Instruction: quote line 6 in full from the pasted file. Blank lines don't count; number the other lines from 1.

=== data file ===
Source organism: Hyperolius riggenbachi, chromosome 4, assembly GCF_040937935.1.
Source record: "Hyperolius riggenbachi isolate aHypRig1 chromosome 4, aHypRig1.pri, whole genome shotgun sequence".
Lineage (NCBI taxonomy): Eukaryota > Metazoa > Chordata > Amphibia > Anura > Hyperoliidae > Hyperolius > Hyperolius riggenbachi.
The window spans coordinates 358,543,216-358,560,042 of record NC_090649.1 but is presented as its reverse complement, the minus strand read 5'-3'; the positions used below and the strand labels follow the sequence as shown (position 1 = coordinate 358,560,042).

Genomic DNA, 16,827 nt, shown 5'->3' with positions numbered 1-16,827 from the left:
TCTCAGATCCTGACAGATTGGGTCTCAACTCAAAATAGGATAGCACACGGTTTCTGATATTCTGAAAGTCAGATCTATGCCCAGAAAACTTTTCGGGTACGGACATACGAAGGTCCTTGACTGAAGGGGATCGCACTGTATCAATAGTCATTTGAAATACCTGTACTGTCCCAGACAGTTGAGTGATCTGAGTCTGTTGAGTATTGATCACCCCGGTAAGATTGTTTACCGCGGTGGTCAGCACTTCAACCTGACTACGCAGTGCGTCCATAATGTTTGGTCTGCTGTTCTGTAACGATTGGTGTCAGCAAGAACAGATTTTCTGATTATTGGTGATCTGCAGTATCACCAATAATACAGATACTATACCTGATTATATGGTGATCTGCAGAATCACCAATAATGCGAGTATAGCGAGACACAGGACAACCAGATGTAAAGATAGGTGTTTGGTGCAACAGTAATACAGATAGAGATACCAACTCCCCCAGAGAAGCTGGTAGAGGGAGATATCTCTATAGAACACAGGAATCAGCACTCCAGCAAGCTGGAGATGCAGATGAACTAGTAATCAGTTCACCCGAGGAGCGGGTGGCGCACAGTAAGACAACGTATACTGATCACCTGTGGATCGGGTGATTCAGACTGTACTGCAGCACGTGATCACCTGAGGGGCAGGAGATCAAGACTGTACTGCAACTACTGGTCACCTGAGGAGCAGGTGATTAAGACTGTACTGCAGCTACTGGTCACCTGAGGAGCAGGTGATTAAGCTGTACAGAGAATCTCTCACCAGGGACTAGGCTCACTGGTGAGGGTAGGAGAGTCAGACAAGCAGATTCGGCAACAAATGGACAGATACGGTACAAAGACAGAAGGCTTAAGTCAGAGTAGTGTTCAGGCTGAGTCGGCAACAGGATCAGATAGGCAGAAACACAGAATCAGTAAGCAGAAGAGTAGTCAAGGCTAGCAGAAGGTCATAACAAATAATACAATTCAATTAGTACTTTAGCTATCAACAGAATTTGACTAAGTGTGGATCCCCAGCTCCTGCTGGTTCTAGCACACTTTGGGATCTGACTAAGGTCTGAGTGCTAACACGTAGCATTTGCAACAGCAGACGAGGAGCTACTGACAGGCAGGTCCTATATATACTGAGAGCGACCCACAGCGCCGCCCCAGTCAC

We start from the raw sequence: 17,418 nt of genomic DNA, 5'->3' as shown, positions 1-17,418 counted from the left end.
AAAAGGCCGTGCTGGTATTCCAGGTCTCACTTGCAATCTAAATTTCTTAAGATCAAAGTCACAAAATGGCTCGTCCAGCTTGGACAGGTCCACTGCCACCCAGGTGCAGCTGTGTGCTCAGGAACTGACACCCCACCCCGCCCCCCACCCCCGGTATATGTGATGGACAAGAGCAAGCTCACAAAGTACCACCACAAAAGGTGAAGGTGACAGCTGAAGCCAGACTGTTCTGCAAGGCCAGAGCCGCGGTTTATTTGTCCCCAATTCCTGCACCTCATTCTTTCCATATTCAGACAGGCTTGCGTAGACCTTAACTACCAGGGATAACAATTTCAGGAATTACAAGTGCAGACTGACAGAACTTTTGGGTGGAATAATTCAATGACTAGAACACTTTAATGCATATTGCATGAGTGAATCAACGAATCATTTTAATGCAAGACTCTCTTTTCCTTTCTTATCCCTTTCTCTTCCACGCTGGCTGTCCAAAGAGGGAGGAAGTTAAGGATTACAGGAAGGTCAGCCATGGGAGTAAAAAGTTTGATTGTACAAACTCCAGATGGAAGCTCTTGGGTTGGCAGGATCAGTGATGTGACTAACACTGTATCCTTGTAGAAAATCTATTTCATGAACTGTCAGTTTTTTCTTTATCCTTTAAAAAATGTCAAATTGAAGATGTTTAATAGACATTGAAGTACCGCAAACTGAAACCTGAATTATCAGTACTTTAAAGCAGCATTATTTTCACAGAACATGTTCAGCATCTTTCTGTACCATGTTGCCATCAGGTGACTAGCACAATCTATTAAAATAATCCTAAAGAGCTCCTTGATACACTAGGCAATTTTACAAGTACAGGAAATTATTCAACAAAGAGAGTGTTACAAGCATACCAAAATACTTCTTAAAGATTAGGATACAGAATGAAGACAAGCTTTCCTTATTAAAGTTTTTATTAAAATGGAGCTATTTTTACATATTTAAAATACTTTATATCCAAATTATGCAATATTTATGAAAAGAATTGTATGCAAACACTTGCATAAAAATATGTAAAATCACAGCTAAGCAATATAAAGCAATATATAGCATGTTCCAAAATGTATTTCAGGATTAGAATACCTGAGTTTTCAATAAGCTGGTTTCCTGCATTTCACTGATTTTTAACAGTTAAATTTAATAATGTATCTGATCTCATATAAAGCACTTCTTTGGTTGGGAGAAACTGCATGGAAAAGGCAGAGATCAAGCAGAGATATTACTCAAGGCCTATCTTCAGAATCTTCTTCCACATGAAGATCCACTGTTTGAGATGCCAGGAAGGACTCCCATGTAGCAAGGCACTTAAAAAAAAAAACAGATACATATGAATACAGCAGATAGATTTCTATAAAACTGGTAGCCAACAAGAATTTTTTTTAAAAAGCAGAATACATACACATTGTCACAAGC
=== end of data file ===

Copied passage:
TCTCAGATCCTGACAGATTGGGTCTCAACTCAAAATAGGATAGCACACGGTTTCTGATATTCTGAAAGTCAGATCTATGCCCAGAAAACTTTTCGGGTACGGACATACGAAGGTCCTTGACTGAAGGGGATCGCACTGTATCAATAGTCATTTGAAATACCTGTACTGTCCCAGACAGTTGAGTGATCTGAGTCTGTTGAGTATTGATCACCCCGGTAAGATTGTTTACCGCGGTGGTCAGCACTTCAACCTGACTACGCAGTGCGTCCATAATGTTTGGTCTGCTGTTCTGTAACGATTGGTGTCAGCAAGAACAGATTTTCTGATTATTGGTGATCTGCAGTATCACCAATAATACAGATACTATACCTGATTATATGGTGATCTGCAGAATCACCAATAATGCGAGTATAGCGAGACACAGGACAACCAGATGTAAAGATAGGTGTTTGGTGCAACAGTAATACAGATAGAGATACCAACTCCCCCAGAGAAGCTGGTAGAGGGAGATATCTCTATAGAACACAGGAATCAGCACTCCAGCAAGCTGGAGATGCAGATGAACTAGTAATCAGTTCACCCGAGGAGCGGGTGGCGCACAGTAAGACAACGTATACTGATCACCTGTGGATCGGGTGATTCAGACTGTACTGCAGCACGTGATCACCTGAGGGGCAGGAGATCAAGACTGTACTGCAACTACTGGTCACCTGAGGAGCAGGTGATTAAGACTGTACTGCAGCTACTGGTCACCTGAGGAGCAGGTGATTAAGCTGTACAGAGAATCTCTCACCAGGGACTAGGCTCACTGGTGAGGGTAGGAGAGTCAGACAAGCAGATTCGGCAACAAATGGACAGATACGGTACAAAGACAGAAGGCTTAAGTCAGAGTAGTGTTCAGGCTGAGTCGGCAACAGGATCAGATAGGCAGAAACACAGAATCAGTAAGCAGAAGAGTAGTCAAGGCTAGCAGAAGGTCATAACAAATAATACAATTCAATTAGTACTTTAGCTATCAACAGAATTTGACTAAGTGTGGATCCCCAGCTCCTGCTGGTTCTAGCACACTTTGGGATCTGACTAAGGTCTGAGTGCTAACACGTAGCATTTGCAACAGCAGACGAGGAGCTACTGACAGGCAGGTCCTATATATACTGAGAGCGACCCACAGCGCCGCCCCAGTCAC